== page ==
A former aide to Boris Johnson has suggested Matt Hancock should resign for undermining his own Covid rules, as the health secretary faces intensifying calls from across opposition parties to step down from government.
Tim Montgomerie, who worked in No 10 during the first months of Mr Johnson’s premiership, suggested it was “not good at all” to have the cabinet minister remain in office “when other people have fallen on their swords very quickly and very honourably”.
While defending the Mr Hancock’s previous record at the Department of Health, the founder of the Conservative Home website said: “When you undermine your own rules you have to show to the public that you understand the transgression you’ve made and you resign”.
It comes after Mr Johnson attempted to save the health secretary — declaring the matter “closed” — but questions continue to mount over Mr Hancock’s conduct in office, after he was caught embracing in his departmental office with a longtime friend he had put on the government payroll.
A cabinet source also told the Daily Telegraph that while No 10 was standing by Mr Hancock after his apology on Friday morning, “it could unravel pretty quickly”. A snap survey for Savanta ComRes found that a clear majority (58 per cent) believed the health secretary should resign.
Mr Hancock — a key government figure during the pandemic whose name appears on the Covid regulations that have governed people’s lives since March 2020 — acknowledged his embrace with Gina Coladangelo had broken social distancing rules and said he was “very sorry”.
A video of Mr Hancock’s embrace with Ms Coladangelo — a non-executive director at the Department of Health since September 2020 — was published on Friday evening by The Sun newspaper, prompting Labour to deem his position “hopelessly untenable”.
Speaking on BBC Radio 4’s Today programme, Mr Montgomerie suggested Mr Hancock may stay in his position for a “little longer” due to the public support offered by Downing Street by Friday, as the prime minister’s official spokesperson stonewalled journalists’ questions over the affair.
“Whether he should have that support is a whole other matter,” he said. “So many people have made sacrifices during this Covid period and Matt Hancock has been one of the principled people asking the country to make those sacrifices — he helped draw up the rules.
“He’s been a good secretary of state in my opinion, he’s worked incredibly hard to fight Covid, but when you undermine your own rules you have to show to the public that you understand the transgression you’ve made and you resign.
“You could come back in 12-18 months, but if the public don’t see some act of contrition, some sense that when rules are broken there are consequences then confidence in the government, the Covid rules, and the Conservative Party is diminished.”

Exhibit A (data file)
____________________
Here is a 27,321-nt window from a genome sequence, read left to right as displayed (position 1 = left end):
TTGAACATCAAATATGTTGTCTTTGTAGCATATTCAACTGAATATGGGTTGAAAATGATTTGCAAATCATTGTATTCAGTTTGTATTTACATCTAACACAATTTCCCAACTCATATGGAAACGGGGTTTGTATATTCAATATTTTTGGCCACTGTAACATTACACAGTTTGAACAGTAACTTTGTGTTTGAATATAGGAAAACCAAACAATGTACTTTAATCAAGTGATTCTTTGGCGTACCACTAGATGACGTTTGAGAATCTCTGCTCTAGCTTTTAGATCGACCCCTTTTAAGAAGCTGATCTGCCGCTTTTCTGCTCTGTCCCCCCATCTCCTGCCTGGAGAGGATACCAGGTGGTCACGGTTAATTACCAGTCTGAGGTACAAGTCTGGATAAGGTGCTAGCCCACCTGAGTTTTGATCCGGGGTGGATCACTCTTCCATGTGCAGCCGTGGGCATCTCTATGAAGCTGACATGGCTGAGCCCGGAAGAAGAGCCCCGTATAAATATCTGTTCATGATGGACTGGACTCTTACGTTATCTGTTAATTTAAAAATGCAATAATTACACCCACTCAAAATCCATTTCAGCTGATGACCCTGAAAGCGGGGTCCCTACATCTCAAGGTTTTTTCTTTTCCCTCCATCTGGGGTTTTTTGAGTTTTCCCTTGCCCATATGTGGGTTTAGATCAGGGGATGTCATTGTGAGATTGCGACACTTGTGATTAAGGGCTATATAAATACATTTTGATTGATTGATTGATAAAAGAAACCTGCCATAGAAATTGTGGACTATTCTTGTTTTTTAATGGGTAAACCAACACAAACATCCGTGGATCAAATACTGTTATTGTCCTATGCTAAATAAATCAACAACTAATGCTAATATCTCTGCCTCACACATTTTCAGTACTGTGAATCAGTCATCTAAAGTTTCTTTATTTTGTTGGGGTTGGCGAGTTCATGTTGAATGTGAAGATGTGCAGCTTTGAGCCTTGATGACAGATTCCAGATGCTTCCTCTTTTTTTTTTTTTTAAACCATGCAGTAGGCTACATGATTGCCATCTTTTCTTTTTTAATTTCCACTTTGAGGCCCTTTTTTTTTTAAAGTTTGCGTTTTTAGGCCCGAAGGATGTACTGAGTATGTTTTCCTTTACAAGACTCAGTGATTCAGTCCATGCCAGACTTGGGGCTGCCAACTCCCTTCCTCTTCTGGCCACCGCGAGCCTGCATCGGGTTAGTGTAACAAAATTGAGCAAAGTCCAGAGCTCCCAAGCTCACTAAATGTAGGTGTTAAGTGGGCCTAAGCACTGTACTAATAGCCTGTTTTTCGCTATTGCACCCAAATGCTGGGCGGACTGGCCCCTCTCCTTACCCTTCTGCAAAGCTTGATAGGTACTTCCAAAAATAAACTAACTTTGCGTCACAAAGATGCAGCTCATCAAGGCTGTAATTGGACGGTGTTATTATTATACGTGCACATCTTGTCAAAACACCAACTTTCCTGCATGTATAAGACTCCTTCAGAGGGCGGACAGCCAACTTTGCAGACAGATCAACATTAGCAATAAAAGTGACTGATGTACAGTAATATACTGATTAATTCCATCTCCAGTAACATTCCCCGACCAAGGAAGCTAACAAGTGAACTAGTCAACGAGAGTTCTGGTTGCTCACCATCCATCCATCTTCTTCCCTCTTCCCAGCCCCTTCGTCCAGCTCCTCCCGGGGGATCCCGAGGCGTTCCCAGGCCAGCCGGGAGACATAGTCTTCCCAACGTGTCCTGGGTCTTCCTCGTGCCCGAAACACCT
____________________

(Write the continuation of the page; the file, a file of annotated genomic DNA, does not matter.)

Quizzed on whether his apology was sufficient, he replied: “I don’t think so. I think in some of the interviews that have been played out over the last 24 hours with Matt Hancock, he didn’t think it was good enough for Neil Ferguson, the scientific adviser when he was involved in a similar public controversy.”
“For the secretary of state for health to continue in office when other people have fallen on their swords very quickly and very honourably, I think is not good at all.”
Dave Penman, the general secretary of the FDA union which represents senior civil servants, also suggested that there was a significant issue around “conflict of interest” over his close relationship with Ms Coladangelo.
“He appointed her as an adviser, he then was involved in appointing her as a paid non-executive director of the department and we don’t know if they were in a relationship at that point in time,” he said.
“It’s really critical that the public can trust the government and the people who are appointed a paid by taxpayers that they are appointed on merit and not because of their close relationship with ministers.”
He added: “I think there a significant issues both for Gina Coladangelo in her role as a non-executive director and for the secretary of state and whether they have breached the respective codes. It says no conflict should arise, or reasonably should be perceived to arise, I don’t think anyone can say that’s the case here.”
Defending the beleaguered cabinet minister, however, Robert Jenrick, the communities secretary, told the BBC it was “right” for Mr Hancock to issue an apology, but added: “There’s a task to be done. Matt is on the job doing that, and I think we should allow him to get on with the job.”
“The rules have been hard,” he added. “It is everybody’s duty to follow the rules, but equally I’ve not been somebody who has criticised and condemned people when they’ve made mistakes.”
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